‘A Jewish home away from home’: Chabad at Pitt opens new Atwood location


Ethan Shulman | Staff Photographer

Chabad at Pitt’s new location for gatherings on Atwood Street in South Oakland.

By Alex Saraff, Staff Writer

Chabad at Pitt is a “Jewish home away from home,” according to their website. It gathers hundreds of students on campus to celebrate Jewish tradition, and it just expanded to a new location on campus.

About 200 students gather together on Saturday every week to celebrate Shabbat — the Jewish day of rest. Students enjoy food, sing songs and socialize on this day. Rabbi Shmuli, the mentor of the group, previously hosted Shabbat at his house on Lytton Avenue in Oakland. However, with so many students signing up to attend, Chabad at Pitt has opened a new location for their social events this year. The new Shabbat location is at lots 344 to 346 on Atwood Street.

Sarah Keller, a gap year student who prepares the meals for Shabbat, said fitting 200 students in one house for Shabbat was impractical. 

“By the time COVID restrictions were lifted, [Rabbi Shmuli] would have up to 200 people in his house,” Keller said. “Every single week … it was crazy. It was absolute chaos and it was fun, but it just was not very practical.”

Keller said due to the large number of students attending, the weekly event takes a couple of days to prepare for. 

 “I would shop on Thursday, start cooking Thursday night and on Friday set it up with a team of helpers,” Keller said. “On Friday, they would have a sit down meal and they would bring out to the tables, it was a really fun experience.”

Justin Cohen, a senior economics major, said Chabad is not what he expected out of college, but like Keller he was ultimately grateful for the experience.

“I was talking to somebody about this the other day, and it was like when you come to college as an 18 year old, ‘Do you ever think that you would be hanging out with like, a bunch of old rabbis?’” Cohen said. “My friend and I were both like, ‘No,’ but it’s special because I’ve definitely learned a lot that I didn’t think that I would learn and I’m really grateful for it.”

For Keller, it was vital to have a place where Jewish people can feel comfortable as well as have a support system where they can feel like part of a “family.”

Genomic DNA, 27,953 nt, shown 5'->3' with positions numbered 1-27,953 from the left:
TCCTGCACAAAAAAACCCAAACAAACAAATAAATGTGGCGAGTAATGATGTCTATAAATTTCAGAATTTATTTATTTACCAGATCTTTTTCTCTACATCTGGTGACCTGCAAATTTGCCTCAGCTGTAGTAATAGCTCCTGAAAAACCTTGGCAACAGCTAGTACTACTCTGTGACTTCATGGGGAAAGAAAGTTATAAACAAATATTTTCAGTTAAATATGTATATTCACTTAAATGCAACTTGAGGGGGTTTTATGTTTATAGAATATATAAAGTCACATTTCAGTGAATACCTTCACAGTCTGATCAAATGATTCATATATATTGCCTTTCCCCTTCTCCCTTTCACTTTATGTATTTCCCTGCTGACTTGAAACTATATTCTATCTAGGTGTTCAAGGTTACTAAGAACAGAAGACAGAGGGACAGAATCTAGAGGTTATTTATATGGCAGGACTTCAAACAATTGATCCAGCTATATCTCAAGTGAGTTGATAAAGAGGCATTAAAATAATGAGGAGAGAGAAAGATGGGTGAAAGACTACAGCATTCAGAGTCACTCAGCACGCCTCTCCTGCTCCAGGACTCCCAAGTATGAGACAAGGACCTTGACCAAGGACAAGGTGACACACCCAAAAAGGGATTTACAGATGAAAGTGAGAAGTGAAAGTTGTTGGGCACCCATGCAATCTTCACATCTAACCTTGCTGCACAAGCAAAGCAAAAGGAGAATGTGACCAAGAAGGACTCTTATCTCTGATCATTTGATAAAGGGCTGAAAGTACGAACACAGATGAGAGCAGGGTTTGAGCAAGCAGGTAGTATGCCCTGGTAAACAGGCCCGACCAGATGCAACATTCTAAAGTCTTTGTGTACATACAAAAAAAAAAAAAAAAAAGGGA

“Having a place to be Jewish was really important to me, and it is for a lot of other students on campus,” Keller said.

Matthew Bederman, a junior computer science major who regularly attends Shabbat, said there was a need for a larger space.

“Part of the location change was capacity — there were just too many people and Rabbi Shmuli found a property on Atwood [this year] that could house about 200 people,” Bederman said.

Cohen said the layout and design of the new place is much nicer and will improve the group’s Shabbat experience.

“Now we’re, like, in a great space that feels a bit more like a sanctuary type space, you know?” Cohen said. “Like, it’s clean, nice floors, nice exposed brick walls and there’s like AC, and it just feels a bit more like a sanctuary.”

Cohen also said members of Chabad, including himself, volunteered to make the new place feel “special.”

“I’d say at least 50 to 60 students throughout, like, the two or three weeks before it opened for Shabbat really got everything started,” Cohen said. “They volunteered to help tear down old drywall, clean everything and help paint … people have been putting in a lot of work to really make it feel like a special space.”

Despite the larger capacity of the new location, Bederman said he also appreciated the remoteness of the original gatherings at Rabbi Shmuli’s home.

“I kind of miss the house a little bit, it’s a nice place to come, far away from cell phones,” Bederman said.

Cohen said he thought the “homey” feel of the earlier gatherings were to prevent “corporate environments” from entering the practice.

“The whole idea is to really have it in people’s homes, or, like, the Rabbi’s home, to give it a very homey feeling,” Cohen said. 

Cohen said he thinks the change is good overall, and he is looking forward to the benefits of a larger space.

“So I could see how people could feel that it’s a bit changed, but sometimes changes have to happen,” Cohen said. “There’s a lot more upsides than downsides when it comes to the new location.”

Keller said she looked forward to the location change due to the added capacity and space.

“Now there’s so much more space to have events, and you have more space to have so many more people,” Keller said. “We are definitely looking forward to having a new location and more opportunities.”

For Bederman, Chabad helps create shared experiences with fellow Jewish students.

“Celebrating Shabbat is important — not necessarily keeping Shabbat because not everyone does that, I still use my phone,” Bederman said. “But the fact that you take a minute and you say a blessing over the line, and you sit together and have a good time and you take a moment to breathe.”